Big Think: Oliver Sacks on Humans and Myth-making

Via Big Think:

Question: Is all religion madness?

Oliver Sacks: I think I need to say that there are specifically some conditions of the brain which predispose to mystical or religious thinking. In particular, when people have so-called temporal lobe epilepsy or temporal lobe seizures, they may have religious or mystical visions. Or even between seizures, they may have a gradual personality change which disposes them to mystical and religious thinking.

I think that thinking of this sort is, if you want, built into the nervous system. Although it doesn’t have to take an explicitly theistic notion.

[Albert] Einstein always used to say that the most beautiful thing in the world is the mysterious. And I think that the fundamental sets of mystery and awe and of the sublime is behind all science and art. Basically, I think, science springs from a sense of nature’s mysteriousness and the wonder of nature. And there is no need to invoke anything supernatural. Indeed, I think too much involvement in the supernatural may blind one to the wonder of nature. And I’m slightly terrified by certain fundamentalist who say, let the planet go to hell, the Final Coming is going to be soon. God will take care of it all.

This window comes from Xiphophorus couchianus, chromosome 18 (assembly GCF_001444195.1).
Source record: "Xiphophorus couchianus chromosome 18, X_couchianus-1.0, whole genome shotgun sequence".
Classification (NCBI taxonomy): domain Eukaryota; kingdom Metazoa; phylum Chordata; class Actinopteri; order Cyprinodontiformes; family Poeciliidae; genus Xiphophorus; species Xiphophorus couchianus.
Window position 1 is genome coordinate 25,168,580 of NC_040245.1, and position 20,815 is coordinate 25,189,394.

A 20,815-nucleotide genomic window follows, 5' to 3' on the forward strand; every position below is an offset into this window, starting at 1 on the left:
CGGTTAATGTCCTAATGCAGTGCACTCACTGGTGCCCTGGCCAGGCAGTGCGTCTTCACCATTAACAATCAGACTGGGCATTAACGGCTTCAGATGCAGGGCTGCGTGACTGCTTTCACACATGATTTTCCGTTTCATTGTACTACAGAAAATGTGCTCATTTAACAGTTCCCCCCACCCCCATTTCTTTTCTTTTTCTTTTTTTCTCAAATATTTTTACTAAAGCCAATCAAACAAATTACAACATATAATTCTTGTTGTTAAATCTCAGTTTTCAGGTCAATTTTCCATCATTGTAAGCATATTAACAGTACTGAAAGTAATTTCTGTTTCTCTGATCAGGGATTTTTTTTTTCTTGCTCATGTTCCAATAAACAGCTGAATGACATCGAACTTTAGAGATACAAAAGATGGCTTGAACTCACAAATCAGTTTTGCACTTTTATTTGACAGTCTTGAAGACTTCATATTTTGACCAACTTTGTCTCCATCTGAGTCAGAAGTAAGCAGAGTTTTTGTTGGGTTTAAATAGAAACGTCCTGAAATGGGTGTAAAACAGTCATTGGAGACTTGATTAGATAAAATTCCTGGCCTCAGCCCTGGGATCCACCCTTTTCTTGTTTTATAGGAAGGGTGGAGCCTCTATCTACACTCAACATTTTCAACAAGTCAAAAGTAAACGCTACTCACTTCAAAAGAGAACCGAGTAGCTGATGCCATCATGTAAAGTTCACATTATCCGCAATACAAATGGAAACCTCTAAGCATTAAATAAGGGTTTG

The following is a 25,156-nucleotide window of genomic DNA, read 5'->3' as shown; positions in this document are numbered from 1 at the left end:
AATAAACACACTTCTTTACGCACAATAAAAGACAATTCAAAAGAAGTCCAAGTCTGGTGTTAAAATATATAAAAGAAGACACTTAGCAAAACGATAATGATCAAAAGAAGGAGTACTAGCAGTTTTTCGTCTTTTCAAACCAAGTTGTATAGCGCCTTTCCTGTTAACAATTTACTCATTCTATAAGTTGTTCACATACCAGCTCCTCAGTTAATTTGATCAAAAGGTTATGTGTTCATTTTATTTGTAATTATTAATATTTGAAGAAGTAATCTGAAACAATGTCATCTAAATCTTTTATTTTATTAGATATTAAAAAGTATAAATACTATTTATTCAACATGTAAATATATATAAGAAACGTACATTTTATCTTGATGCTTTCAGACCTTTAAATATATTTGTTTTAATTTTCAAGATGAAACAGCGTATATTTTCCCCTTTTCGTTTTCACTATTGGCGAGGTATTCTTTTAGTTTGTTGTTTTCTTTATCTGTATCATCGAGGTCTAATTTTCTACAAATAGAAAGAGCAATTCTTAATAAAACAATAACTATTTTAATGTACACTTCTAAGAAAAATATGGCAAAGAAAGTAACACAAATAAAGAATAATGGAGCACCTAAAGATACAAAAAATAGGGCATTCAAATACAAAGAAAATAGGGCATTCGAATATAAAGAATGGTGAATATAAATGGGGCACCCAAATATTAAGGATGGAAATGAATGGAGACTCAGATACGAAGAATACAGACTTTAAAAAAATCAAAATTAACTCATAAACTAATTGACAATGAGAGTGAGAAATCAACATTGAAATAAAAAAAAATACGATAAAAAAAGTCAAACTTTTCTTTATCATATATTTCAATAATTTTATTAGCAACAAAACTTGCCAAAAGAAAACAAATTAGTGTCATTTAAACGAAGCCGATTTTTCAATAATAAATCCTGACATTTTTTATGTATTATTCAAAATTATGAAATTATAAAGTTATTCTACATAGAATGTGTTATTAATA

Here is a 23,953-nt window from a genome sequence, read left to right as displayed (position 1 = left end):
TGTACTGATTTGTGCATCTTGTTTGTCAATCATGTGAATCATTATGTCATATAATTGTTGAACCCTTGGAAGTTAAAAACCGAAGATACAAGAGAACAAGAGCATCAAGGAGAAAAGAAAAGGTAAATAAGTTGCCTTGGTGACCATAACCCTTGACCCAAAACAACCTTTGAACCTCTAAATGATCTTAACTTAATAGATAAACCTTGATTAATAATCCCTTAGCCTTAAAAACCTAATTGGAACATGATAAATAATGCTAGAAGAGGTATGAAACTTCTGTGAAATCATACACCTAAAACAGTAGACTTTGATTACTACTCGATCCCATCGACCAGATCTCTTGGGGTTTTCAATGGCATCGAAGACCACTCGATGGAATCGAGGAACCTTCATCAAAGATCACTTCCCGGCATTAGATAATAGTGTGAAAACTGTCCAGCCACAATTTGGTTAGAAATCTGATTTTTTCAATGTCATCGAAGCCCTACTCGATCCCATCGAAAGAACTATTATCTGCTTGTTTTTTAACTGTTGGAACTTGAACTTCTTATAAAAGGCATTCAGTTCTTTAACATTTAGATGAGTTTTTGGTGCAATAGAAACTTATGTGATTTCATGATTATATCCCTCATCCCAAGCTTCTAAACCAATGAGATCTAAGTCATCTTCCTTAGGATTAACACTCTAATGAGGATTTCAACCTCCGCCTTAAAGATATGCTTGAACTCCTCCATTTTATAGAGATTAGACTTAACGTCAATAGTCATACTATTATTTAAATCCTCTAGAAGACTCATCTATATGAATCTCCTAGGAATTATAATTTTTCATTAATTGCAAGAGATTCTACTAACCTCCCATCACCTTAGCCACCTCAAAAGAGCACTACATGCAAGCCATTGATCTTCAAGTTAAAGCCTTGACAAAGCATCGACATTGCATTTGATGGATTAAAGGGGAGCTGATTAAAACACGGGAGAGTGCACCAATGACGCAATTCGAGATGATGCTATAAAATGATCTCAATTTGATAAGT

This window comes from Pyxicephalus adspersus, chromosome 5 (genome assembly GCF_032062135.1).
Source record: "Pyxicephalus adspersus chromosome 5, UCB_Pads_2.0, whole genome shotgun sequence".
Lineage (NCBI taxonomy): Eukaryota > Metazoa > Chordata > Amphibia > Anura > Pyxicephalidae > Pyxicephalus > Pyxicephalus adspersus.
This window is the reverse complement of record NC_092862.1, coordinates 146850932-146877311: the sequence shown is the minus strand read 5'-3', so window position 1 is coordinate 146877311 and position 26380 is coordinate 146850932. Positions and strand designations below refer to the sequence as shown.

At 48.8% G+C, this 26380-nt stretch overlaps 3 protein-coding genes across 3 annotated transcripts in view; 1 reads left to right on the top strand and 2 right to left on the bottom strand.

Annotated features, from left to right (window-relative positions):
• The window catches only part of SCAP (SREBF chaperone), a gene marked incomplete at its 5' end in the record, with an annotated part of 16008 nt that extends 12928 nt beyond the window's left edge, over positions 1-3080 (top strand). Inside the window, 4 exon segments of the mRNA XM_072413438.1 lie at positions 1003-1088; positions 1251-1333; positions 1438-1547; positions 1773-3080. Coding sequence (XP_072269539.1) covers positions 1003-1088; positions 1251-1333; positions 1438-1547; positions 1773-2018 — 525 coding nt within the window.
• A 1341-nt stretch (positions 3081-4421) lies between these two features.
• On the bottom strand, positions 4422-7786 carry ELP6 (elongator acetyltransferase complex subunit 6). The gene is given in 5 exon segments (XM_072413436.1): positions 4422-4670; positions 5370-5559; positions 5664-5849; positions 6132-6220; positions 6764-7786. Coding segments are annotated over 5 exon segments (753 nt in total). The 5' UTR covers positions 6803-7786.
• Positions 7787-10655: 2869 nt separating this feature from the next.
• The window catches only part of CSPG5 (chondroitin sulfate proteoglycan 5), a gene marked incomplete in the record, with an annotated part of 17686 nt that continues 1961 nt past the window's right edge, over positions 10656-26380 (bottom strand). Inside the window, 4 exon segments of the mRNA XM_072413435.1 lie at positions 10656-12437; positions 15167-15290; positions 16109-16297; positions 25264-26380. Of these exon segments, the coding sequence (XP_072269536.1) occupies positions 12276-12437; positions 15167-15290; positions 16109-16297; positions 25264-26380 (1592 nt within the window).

I live, for myself, happily and completely within nature. I love it. I have a sense of being at home. I don’t pine for anything else. And so, I think, those parts of my temporal lobes are devoted to, as it were, to an almost religious feeling for nature.

See the full interview from 2008 with Sacks here. While on a related note, see Ephiphenom’s recent post on religiosity and the right hemisphere of the brain.

For more on the temporal lobe seizures and religiosity see this bit from V.S. Ramachandran‘s documentary for the BBC called Phantoms in the Brain:

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